Wednesday, October 17, 2007

Deflationary Abundance

I wrote an article for the BHB and discussed the four stages of any viable technology. I also posed the question as to its relevancy with real estate and the Redfin model. Here's the quote:

Stage One: Critical Price

The price of any new technology is stratospheric at first (the first DVD player was priced over $1,200 at first). Then, as the production increases and the acceptance from consumers takes hold, the price begins to decline to a “critical price” that opens the “flood gates” of demand. This critical price coincides with the efficiencies in production to meet the spike in demand for the product.

Stage Two: Critical Mass

The product was initially very costly to produce, but the increased demand has driven the production costs down to take advantage of economies of scale. The “critical mass” coincides with more efficient production avenues that help drive market share for the product.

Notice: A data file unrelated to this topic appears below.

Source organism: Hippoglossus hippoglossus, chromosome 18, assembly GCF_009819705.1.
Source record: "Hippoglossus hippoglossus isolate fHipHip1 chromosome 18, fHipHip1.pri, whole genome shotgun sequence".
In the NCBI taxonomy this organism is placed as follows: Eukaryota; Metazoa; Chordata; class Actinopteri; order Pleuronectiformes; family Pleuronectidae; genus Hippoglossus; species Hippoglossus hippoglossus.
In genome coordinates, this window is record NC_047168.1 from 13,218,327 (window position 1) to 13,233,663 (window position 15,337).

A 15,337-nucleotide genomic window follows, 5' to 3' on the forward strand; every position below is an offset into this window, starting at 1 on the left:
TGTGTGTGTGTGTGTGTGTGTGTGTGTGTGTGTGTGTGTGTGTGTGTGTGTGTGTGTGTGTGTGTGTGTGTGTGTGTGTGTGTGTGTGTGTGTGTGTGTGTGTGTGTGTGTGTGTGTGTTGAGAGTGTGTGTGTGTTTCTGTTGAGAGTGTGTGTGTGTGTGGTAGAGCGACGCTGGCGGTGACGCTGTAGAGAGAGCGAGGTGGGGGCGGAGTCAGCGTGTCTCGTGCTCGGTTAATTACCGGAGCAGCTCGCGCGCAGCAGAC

Stage Three: Displacement

The product was originally conceived as an alternative to something else (something else that was too costly, too inefficient, too cumbersome, etc.) and that something else is losing market share to the new technology (product). The loss in market share will reach a point where the new product will “displace” the older, inefficient product in the minds (and hearts) of the consumer (i.e.: the DVD vs. the VHS).

Stage Four: Deflationary abundance

The product has displaced an older, inefficient product and its appeal has become ubiquitous throughout the market. The final stage of this “new” technology (product) is its mass appeal and the availability of cheap, mass production. The availability of the product will cause “deflationary abundance” and our $1,200 DVD player is now essentially a throw-away from WalMart @ $69.99.

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